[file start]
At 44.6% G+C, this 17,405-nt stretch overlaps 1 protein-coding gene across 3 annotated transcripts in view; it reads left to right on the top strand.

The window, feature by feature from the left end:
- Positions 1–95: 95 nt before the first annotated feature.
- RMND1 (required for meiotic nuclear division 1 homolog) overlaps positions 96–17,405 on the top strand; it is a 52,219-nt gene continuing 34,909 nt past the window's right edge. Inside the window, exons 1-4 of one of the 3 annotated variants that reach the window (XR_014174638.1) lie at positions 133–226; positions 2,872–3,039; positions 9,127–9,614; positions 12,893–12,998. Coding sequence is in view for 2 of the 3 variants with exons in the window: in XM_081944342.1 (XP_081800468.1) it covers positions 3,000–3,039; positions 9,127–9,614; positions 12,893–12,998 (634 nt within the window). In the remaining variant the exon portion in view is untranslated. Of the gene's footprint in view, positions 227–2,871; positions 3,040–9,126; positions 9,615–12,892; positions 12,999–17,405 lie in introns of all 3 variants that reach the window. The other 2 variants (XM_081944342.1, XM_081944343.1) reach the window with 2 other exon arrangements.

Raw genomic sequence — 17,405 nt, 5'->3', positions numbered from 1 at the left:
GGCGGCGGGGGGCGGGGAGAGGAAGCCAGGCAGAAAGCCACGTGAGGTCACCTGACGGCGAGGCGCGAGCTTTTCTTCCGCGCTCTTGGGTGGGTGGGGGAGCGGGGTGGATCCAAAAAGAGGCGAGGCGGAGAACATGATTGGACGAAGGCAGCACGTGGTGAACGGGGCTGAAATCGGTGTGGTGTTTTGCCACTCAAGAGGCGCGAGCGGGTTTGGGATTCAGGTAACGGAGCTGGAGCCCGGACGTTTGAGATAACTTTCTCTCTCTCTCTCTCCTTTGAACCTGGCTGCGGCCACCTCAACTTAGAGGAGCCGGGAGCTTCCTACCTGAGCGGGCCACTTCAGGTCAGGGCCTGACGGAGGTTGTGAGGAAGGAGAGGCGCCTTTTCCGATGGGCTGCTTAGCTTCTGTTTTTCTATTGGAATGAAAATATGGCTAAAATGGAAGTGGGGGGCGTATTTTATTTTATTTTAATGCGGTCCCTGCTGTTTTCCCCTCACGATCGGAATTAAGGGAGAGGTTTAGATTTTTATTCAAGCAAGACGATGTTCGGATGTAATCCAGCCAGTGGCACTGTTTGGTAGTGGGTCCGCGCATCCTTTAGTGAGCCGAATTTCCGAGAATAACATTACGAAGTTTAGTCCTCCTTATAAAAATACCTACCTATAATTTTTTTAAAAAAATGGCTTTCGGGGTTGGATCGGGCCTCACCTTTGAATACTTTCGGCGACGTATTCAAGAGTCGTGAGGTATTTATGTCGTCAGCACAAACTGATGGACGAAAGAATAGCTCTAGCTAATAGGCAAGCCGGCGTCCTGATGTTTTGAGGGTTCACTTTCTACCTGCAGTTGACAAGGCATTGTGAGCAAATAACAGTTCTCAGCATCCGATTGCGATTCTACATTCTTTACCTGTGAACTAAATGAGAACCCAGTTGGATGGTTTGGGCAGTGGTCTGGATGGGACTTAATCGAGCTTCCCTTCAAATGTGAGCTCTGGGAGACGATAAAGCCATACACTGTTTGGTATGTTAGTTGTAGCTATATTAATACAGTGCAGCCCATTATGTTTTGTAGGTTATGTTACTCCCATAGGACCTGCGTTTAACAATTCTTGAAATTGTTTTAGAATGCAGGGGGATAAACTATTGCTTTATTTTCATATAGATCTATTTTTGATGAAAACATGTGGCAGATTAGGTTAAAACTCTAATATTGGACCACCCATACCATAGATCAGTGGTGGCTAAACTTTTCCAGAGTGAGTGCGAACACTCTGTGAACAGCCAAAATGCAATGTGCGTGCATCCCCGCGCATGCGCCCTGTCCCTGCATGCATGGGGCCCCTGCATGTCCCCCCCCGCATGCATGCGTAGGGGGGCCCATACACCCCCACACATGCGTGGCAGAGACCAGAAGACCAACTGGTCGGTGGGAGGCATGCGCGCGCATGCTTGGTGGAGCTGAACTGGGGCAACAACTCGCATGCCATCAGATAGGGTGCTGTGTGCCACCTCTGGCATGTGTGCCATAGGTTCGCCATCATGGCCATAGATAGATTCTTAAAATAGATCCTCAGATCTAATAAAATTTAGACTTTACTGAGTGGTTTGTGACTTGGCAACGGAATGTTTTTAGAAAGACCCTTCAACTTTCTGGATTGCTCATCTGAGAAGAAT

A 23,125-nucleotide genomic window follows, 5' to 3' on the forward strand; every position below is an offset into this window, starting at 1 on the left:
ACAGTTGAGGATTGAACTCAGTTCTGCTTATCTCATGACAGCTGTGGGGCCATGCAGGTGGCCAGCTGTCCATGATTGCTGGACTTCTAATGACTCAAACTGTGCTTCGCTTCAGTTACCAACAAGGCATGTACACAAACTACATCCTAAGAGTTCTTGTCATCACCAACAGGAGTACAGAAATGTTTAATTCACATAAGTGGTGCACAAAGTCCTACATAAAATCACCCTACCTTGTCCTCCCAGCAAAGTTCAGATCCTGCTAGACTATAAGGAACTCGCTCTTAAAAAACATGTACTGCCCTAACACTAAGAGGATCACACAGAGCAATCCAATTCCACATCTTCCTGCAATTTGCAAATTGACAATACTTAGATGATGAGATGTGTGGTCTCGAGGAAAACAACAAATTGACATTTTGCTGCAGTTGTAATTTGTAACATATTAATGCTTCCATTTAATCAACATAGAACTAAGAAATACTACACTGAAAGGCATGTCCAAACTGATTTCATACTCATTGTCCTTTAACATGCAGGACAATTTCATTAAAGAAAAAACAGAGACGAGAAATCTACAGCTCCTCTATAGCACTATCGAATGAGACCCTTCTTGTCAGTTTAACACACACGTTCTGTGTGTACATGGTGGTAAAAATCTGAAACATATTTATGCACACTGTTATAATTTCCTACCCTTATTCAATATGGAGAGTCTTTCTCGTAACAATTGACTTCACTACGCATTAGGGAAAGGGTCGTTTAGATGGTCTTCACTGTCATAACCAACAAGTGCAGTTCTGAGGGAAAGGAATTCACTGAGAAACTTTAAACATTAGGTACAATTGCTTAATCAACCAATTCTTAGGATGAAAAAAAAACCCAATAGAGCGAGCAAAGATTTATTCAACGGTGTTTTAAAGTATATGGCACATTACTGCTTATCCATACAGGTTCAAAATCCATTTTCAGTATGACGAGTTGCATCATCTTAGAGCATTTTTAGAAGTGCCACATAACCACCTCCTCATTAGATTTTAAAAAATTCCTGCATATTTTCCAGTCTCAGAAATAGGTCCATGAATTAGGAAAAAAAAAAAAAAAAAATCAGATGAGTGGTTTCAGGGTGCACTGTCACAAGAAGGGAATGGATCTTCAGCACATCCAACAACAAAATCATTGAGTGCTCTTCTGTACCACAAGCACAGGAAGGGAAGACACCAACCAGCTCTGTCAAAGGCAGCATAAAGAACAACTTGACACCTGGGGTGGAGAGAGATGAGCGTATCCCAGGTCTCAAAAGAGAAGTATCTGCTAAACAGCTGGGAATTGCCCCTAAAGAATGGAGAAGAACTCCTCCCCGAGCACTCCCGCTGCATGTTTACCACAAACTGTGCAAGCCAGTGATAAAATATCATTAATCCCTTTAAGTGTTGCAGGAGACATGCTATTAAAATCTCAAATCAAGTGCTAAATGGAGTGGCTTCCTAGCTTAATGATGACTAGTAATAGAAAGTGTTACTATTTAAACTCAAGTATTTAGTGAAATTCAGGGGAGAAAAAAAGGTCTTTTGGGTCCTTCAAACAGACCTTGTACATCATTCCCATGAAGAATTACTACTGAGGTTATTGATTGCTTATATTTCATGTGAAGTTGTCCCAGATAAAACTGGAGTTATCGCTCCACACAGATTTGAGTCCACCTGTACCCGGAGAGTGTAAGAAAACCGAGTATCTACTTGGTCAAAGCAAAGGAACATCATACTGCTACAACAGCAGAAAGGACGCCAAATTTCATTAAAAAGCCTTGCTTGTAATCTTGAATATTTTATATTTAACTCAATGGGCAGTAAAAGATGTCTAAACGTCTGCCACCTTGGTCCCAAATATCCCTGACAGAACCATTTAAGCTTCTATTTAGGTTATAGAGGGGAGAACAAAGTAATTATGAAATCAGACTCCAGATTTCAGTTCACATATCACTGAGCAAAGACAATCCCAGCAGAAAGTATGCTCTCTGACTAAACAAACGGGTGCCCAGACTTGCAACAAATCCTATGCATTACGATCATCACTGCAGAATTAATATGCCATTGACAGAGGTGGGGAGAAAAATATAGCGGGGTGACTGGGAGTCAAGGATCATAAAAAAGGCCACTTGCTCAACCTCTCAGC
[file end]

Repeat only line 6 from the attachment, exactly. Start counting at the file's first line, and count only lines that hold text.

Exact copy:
GGCGGCGGGGGGCGGGGAGAGGAAGCCAGGCAGAAAGCCACGTGAGGTCACCTGACGGCGAGGCGCGAGCTTTTCTTCCGCGCTCTTGGGTGGGTGGGGGAGCGGGGTGGATCCAAAAAGAGGCGAGGCGGAGAACATGATTGGACGAAGGCAGCACGTGGTGAACGGGGCTGAAATCGGTGTGGTGTTTTGCCACTCAAGAGGCGCGAGCGGGTTTGGGATTCAGGTAACGGAGCTGGAGCCCGGACGTTTGAGATAACTTTCTCTCTCTCTCTCTCCTTTGAACCTGGCTGCGGCCACCTCAACTTAGAGGAGCCGGGAGCTTCCTACCTGAGCGGGCCACTTCAGGTCAGGGCCTGACGGAGGTTGTGAGGAAGGAGAGGCGCCTTTTCCGATGGGCTGCTTAGCTTCTGTTTTTCTATTGGAATGAAAATATGGCTAAAATGGAAGTGGGGGGCGTATTTTATTTTATTTTAATGCGGTCCCTGCTGTTTTCCCCTCACGATCGGAATTAAGGGAGAGGTTTAGATTTTTATTCAAGCAAGACGATGTTCGGATGTAATCCAGCCAGTGGCACTGTTTGGTAGTGGGTCCGCGCATCCTTTAGTGAGCCGAATTTCCGAGAATAACATTACGAAGTTTAGTCCTCCTTATAAAAATACCTACCTATAATTTTTTTAAAAAAATGGCTTTCGGGGTTGGATCGGGCCTCACCTTTGAATACTTTCGGCGACGTATTCAAGAGTCGTGAGGTATTTATGTCGTCAGCACAAACTGATGGACGAAAGAATAGCTCTAGCTAATAGGCAAGCCGGCGTCCTGATGTTTTGAGGGTTCACTTTCTACCTGCAGTTGACAAGGCATTGTGAGCAAATAACAGTTCTCAGCATCCGATTGCGATTCTACATTCTTTACCTGTGAACTAAATGAGAACCCAGTTGGATGGTTTGGGCAGTGGTCTGGATGGGACTTAATCGAGCTTCCCTTCAAATGTGAGCTCTGGGAGACGATAAAGCCATACACTGTTTGGTATGTTAGTTGTAGCTATATTAATACAGTGCAGCCCATTATGTTTTGTAGGTTATGTTACTCCCATAGGACCTGCGTTTAACAATTCTTGAAATTGTTTTAGAATGCAGGGGGATAAACTATTGCTTTATTTTCATATAGATCTATTTTTGATGAAAACATGTGGCAGATTAGGTTAAAACTCTAATATTGGACCACCCATACCATAGATCAGTGGTGGCTAAACTTTTCCAGAGTGAGTGCGAACACTCTGTGAACAGCCAAAATGCAATGTGCGTGCATCCCCGCGCATGCGCCCTGTCCCTGCATGCATGGGGCCCCTGCATGTCCCCCCCCGCATGCATGCGTAGGGGGGCCCATACACCCCCACACATGCGTGGCAGAGACCAGAAGACCAACTGGTCGGTGGGAGGCATGCGCGCGCATGCTTGGTGGAGCTGAACTGGGGCAACAACTCGCATGCCATCAGATAGGGTGCTGTGTGCCACCTCTGGCATGTGTGCCATAGGTTCGCCATCATGGCCATAGATAGATTCTTAAAATAGATCCTCAGATCTAATAAAATTTAGACTTTACTGAGTGGTTTGTGACTTGGCAACGGAATGTTTTTAGAAAGACCCTTCAACTTTCTGGATTGCTCATCTGAGAAGAAT